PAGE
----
The effort over many years to curb multinational corporations' use of tax havens got a lift in October when more than 130 countries agreed to a global tax overhaul imposing a 15 percent minimum tax on certain enterprises. But now Canada is threatening to violate that accord by proposing a tax on international digital services, despite an agreement among the signatories in October to forego such a tax for at least two years.
Digital services taxes (DSTs) are a longstanding proposal by France, Italy, Britain, and other countries to tax technology behemoths like Google, Amazon, and Facebook for the services they provide in those countries. DST proponents continue to insist on such taxes, at least as a fallback. However, the United States strongly objects to such taxes because they invariably discriminate against US tech firms and violate both World Trade Organization (WTO) rules and bilateral tax treaties. In response to French, Italian, British, and other DSTs, the Trump administration proposed retaliatory tariffs under Section 301 of the Trade Act of 1974 and considered retaliatory tax measures permitted by Section 891 of the Internal Revenue Code.
The threat of a trade war over the issue was defused by the global tax deal signed in October 2021 under the auspices of the Organization for Economic Cooperation and Development (OECD), the club of the world's industrial democracies. As part of that deal, President Joseph R. Biden Jr. conditionally withdrew threatened Section 301 tariffs in exchange for a two-year moratorium, expiring in December 2023, on new DSTs and provisional tax credits for existing DSTs. The bargain, codified in the OECD agreement in October, calls for home countries to attribute, for tax purposes, a portion of earnings of their large corporations to foreign countries where goods or services are consumed rather than the traditional practice of attributing all earnings to the home country. Implementation of the agreement will require national legislation, most importantly by the US Congress.
Meanwhile, the OECD agreement states "[n]o newly enacted Digital Services Taxes or other relevant similar measures will be imposed on any company from 8 October 2021 and until the earlier of 31 December 2023 or the coming into force of the [Multilateral Convention which embodies the agreement]."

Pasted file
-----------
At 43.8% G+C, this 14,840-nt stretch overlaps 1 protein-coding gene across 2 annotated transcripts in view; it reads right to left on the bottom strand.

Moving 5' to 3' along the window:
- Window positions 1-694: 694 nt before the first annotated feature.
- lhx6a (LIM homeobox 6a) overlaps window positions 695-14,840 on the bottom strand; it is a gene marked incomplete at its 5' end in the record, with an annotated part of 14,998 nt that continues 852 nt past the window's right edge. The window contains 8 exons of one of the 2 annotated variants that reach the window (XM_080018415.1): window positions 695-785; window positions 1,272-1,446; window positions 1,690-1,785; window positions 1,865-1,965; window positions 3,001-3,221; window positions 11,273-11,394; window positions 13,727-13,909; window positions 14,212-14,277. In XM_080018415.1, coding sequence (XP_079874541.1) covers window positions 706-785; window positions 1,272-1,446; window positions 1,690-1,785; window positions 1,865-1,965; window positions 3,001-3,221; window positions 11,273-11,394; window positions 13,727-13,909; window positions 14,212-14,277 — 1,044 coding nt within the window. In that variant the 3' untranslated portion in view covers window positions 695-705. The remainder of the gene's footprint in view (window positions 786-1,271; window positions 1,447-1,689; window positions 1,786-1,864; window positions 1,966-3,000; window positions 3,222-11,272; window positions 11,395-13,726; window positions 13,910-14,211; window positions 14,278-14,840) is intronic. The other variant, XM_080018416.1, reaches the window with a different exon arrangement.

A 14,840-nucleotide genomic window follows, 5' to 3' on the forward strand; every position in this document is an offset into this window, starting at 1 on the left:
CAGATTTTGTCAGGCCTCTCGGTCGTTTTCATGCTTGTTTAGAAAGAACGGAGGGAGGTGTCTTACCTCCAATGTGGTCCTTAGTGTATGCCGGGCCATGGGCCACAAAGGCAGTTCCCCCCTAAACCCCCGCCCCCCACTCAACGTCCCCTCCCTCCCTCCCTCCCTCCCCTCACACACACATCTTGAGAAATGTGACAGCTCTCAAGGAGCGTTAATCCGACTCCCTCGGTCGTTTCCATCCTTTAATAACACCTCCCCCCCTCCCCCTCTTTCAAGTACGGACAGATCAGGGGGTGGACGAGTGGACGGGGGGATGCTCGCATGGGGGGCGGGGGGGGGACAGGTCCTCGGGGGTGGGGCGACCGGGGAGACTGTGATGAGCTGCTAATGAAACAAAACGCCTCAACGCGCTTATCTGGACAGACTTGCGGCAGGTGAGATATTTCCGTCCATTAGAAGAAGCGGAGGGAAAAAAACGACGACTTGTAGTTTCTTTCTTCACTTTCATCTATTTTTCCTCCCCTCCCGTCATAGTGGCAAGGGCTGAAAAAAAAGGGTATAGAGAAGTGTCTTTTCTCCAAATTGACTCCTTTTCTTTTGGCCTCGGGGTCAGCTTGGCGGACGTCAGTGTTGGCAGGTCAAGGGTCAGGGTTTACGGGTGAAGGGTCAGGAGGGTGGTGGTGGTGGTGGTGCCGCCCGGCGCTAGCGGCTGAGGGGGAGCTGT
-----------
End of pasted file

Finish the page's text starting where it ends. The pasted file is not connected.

Disregarding this crucial DST moratorium, on October 8, 2021, the Canadian deputy prime minister and minister of finance Chrystia Freeland proposed a new DST taking effect on January 1, 2022. The DST would enter into force on January 1, 2024, if the Multilateral Convention has not been implemented. Most importantly, the Canadian DST would then apply retroactively to all earnings after January 1, 2022.
The motivation for Canada's action is not clear, but the government would stand to gain at least some revenue from it, though no estimates have been provided on the amount. As it happens, European countries that had previously enacted DSTs will provisionally collect revenues in 2022 and 2023. Canada proposes to collect those revenues only retroactively, which would seem to be less burdensome on the tech companies. Canada, however, had pledged not to impose a DST and is now violating that commitment. Canada may also be preparing for US non-compliance in the event that the US Congress does not pass new tax base attribution rules necessary to satisfy the OECD accord. However, given close US-Canada relations, Minister Freeland should have the grace to postpone DST collections until 2024.
Alternatively, Canada's DST may be intended as retaliation for the Biden administration's Build Back Better Act, which provides tax credits for US-made electric vehicles (EVs). On December 10, 2021, Finance Minister Freeland joined with the Minister of International Trade, Mary Ng, in sending a letter to US lawmakers, threatening to launch a dispute settlement process under the United States–Mexico–Canada trade agreement of 2020 (USMCA) and apply tariffs on US exports if the EV tax credits are passed by the Senate with a Buy America requirement. Digital services taxes are another tool the Canadians have at their disposal to pressure the US Congress to broaden EV credits to at least cover Canada and Mexico.
Like the French DST and others, the Canadian DST would probably discriminate against US digital companies. All affected firms would need to begin tracking revenues attributable to Canada starting in January 2022 and set aside funds for potential future tax liabilities. This provision violates the OECD agreement and the Canada-US bilateral income tax treaty. If, as seems likely, the DST discriminates against US firms, it will also violate WTO rules.
President Biden must no doubt maintain good relations with Prime Minister Justin Trudeau, but the Canadian tax threat cannot go unanswered. If the Biden administration quietly accepts the proposed Canadian legislation, other countries will emulate the retroactive Canadian DST. Recently, US Trade Representative Katherine Tai persuaded India to modify its DST legislation and provide a tax credit to affected US firms. The Biden administration cannot be less insistent with Canada than with India.
If quiet diplomacy does not prevail, Ambassador Tai should publish a list of potential Section 301 tariffs against sensitive imports from Canada, such as beer and maple syrup. By one means or another, Canada should be deterred from discriminating against US digital firms and violating its international agreements.